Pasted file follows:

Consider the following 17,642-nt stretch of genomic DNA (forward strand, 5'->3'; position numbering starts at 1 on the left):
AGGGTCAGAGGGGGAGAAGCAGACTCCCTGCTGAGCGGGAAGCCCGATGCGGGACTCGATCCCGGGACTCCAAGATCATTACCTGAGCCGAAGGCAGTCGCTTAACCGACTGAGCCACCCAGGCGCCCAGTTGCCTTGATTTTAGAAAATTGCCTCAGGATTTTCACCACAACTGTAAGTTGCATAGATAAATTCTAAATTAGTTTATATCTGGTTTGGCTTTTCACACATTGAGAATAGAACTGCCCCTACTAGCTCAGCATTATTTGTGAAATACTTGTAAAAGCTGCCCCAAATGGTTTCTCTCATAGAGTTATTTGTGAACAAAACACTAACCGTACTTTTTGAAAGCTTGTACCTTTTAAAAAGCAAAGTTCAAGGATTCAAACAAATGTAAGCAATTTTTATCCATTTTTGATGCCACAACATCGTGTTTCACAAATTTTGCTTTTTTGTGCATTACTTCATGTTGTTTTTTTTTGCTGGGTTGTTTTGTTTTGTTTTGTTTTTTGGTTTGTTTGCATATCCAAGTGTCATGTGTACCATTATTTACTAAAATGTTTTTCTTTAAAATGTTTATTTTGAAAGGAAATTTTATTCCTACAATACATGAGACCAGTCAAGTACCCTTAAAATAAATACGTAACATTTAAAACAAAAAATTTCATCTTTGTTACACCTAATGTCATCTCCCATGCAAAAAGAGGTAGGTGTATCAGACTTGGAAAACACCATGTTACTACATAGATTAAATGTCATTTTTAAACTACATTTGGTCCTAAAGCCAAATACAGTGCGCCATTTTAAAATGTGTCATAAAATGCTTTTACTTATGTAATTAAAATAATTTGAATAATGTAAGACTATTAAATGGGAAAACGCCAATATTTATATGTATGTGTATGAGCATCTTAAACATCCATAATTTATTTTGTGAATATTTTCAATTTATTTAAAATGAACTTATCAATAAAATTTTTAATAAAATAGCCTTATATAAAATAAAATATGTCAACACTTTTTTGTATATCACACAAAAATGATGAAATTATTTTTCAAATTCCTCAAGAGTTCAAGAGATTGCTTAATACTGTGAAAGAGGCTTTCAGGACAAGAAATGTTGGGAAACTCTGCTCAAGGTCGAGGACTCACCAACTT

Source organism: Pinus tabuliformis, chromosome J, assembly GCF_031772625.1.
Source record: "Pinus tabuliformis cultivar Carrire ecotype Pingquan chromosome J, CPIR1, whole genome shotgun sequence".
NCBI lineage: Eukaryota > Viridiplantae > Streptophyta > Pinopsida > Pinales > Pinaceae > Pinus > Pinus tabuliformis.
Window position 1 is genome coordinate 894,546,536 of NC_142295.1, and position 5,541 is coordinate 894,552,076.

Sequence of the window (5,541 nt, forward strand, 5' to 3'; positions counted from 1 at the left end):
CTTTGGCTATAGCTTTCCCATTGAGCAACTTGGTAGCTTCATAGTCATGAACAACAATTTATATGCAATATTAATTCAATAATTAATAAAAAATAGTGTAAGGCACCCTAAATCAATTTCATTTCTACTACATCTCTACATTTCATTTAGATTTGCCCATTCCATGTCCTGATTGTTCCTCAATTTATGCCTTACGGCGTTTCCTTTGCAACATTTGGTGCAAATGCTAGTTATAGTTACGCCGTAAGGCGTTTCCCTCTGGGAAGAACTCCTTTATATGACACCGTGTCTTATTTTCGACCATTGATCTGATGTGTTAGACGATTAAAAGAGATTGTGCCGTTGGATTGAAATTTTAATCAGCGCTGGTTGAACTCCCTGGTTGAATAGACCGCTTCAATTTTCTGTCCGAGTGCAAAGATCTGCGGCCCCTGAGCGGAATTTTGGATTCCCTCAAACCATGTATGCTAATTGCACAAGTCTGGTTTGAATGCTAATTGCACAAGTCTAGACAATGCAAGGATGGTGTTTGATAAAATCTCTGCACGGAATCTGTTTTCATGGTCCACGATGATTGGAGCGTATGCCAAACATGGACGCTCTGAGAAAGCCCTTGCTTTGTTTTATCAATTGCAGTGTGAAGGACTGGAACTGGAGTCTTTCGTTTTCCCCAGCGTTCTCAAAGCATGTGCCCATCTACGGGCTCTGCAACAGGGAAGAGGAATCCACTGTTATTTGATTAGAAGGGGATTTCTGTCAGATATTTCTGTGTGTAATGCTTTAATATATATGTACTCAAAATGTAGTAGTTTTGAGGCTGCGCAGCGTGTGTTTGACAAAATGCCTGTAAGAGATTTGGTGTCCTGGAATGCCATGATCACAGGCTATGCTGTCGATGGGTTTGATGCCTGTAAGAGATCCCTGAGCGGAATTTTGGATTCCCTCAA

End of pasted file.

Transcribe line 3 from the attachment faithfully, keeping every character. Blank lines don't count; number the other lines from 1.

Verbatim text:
Source organism: Pinus tabuliformis, chromosome J, assembly GCF_031772625.1.